I can hear the waterlogged slurp of cars driving by on the street. It’s less than a dusting so far, but the forecast calls for heavyish snow this afternoon. I check the OPM website to confirm — our first and probably only snow day of the year.
Unlike this delightful firefox, I waste no time at all celebrating. I don’t even attempt to go back to bed. My greatest excitement is that I get to rock sweatpants all day, maybe even my space-themed feety pajamas if things get wild. I might not bother to put on deodorant. Who am I kidding? I’m definitely not putting on deodorant. Take me as I am — with the vague smell of yesterday.
This is great. This is going to be so great.
At thirty, a snow day is an unexciting but functional marriage, together for the tax breaks and to divide the chores. But it used to be better than that, Snow Day. We used to love each other. There used to be passion. There used to be snow suits. We used to get Freezy Freakies.
A snow day used to be this grand and fantastic occurrence that ambushed you from behind, gave you a hilarious wedgie, and then gave you the bigger half of its King Size Butterfinger. Better than assemblies or talent shows, bake sales or book fairs. Those clowns interrupted your school day, but you still had to raise your hand and stay quiet. Your teacher still had her eye on you, and she probably collected your homework, a ditto on contractions.
But not on a snow day! It was the greatest surprise in the history of school, aside from Friday night rollerskating or after school intramurals. Ok, or field day. But field day is like, some next level shit.
There weren’t many opportunities to align with our teachers — we stood at odds on important issues of the day like running in the hallways, throwing solid objects indoors, and whether or not cursive was stupid. But snow days? No-brainer. Unanimous support.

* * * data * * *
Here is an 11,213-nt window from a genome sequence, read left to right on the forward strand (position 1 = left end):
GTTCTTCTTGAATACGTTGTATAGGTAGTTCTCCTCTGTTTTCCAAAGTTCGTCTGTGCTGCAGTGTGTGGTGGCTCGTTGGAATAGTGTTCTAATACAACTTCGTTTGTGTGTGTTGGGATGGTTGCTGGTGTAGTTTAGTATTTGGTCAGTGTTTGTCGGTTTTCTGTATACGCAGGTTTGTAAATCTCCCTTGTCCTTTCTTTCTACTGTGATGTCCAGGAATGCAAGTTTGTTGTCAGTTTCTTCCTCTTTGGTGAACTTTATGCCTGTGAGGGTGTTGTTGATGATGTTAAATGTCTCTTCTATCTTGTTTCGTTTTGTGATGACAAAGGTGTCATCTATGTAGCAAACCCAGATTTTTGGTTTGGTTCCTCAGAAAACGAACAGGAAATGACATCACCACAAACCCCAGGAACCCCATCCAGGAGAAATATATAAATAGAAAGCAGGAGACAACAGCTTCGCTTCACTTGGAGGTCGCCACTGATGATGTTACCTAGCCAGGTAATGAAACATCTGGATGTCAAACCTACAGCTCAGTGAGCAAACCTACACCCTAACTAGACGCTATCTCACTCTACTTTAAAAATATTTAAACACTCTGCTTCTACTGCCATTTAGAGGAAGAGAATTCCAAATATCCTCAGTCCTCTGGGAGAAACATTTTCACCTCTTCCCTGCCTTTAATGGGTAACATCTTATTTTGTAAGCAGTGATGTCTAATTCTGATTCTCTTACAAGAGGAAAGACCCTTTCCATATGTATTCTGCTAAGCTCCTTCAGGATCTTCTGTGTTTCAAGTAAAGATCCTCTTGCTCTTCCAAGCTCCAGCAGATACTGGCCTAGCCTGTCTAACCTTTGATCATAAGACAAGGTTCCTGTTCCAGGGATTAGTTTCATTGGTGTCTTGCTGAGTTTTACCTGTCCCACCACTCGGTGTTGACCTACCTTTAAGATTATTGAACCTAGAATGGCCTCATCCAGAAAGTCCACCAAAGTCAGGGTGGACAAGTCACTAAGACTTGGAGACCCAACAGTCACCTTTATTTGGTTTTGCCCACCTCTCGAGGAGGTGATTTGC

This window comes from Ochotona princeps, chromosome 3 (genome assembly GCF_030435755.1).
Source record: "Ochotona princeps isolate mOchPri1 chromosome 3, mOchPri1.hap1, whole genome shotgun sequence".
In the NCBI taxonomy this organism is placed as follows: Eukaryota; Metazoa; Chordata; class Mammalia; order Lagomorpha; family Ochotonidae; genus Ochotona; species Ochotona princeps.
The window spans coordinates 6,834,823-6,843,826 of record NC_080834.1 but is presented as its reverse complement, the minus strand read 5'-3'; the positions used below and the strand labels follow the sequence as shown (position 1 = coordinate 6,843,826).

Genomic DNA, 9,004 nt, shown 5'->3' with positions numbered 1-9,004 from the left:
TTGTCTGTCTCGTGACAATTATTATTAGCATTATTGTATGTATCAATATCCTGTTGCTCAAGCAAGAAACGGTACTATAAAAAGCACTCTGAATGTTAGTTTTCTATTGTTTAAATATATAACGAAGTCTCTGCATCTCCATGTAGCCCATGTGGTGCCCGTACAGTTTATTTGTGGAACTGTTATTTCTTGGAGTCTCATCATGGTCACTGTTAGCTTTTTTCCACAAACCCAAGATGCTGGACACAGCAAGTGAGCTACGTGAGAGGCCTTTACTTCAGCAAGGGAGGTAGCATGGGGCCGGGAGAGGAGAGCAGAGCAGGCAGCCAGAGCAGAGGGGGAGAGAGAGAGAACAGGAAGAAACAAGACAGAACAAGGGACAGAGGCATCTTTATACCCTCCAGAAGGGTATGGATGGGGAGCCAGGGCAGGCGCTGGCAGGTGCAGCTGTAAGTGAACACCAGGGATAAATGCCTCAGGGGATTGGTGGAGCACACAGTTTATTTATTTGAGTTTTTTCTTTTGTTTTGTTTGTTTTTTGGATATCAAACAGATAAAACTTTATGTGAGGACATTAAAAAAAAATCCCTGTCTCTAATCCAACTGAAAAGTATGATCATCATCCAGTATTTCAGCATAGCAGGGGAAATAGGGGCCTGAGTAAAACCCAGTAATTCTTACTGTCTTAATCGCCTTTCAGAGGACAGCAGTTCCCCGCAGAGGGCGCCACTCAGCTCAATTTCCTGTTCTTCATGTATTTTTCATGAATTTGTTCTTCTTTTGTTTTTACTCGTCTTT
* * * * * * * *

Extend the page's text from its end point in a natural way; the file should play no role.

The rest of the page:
When the forecast called for snow, no one in all of Applegate School was more enthusiastic than Mrs. Summonte (or Miss O’Grady if you knew her before she married our gym teacher). She’d gather all the first graders in an impromptu, top secret, super important meeting. No one spoke out of turn because it seemed serious and grave. And when she told us that we were going to do a Snow Dance, you’d have thought she told us that Splinter had been kidnapped by the Foot Clan. We would have done anything to help.
It was easy to fit all sixty of us around the class piano because our classrooms had an open layout. Our school was organized in “pods,” alcoves with desks in them, separated by walls but no doors. Peninsulas of learning, if you will.
Mrs. Summonte would pass out a few maracas and tambourines. She’d pump her fists slowly to signal the rhythm. Mrs. Paradiso, who was cool but maybe not as fun as Mrs. Summonte, on the piano, playing low notes that kept time. On beat, Mrs. S said the word, starting with a whisper. Snow. And then again. Snow. As first graders, we didn’t always catch on that quickly, but this one was pretty simple. Snow. Snow. Snow. We did the single clap on beat, getting louder and louder. Faster and faster. And then, after a minute of chanting like the roof, the roof, the roof was on fiyah, Mrs. Summonte opened her eyes as wide as could be and drew her hands into two closed fists. It was over.
“Now, whatever you do, don’t say the ‘S’ word for the rest of the day or it won’t happen,” she told us. We were six years old and we believed. We believed so hard. We told the fifth graders on our bus to be quiet. To stop saying the ‘S’ word! And they laughed because they knew a different ‘S’ word. But we were serious! We didn’t want them to ruin all our hard work. We didn’t want them to disappoint Mrs. Summonte.
Snow days meant hot cocoa and snow suits. Walking to the Ruzga’s house and sledding down Mount Ruzga and eating grilled cheese while we put our hats and gloves in the dryer. We’d never last the full 60-minute dryer cycle. We’d pull our clothes while they were hot but still damp, almost steamy. To protect our feet, we wore two pairs of socks and lined our boots with plastic grocery bags. To be honest, I don’t think it ever really worked. But no one cared! It was a snow day! To care was opposite the point!
We didn’t notice if it disrupted our parents’ work schedule, didn’t care about the dirty mounds of snow piled in parking lots for weeks. We wanted it all. We wanted it now.
For adults, snow days are born of liability, so no one gets hurt or sued. We work from home; we multitask. We catch up on laundry. We get a few extra winks of sleep and maybe deep condition our hair.
As I stir the big pot of spaghetti sauce that I’ve already planned to freeze in smaller containers, I no longer wonder what kills the magic. Pragmatism.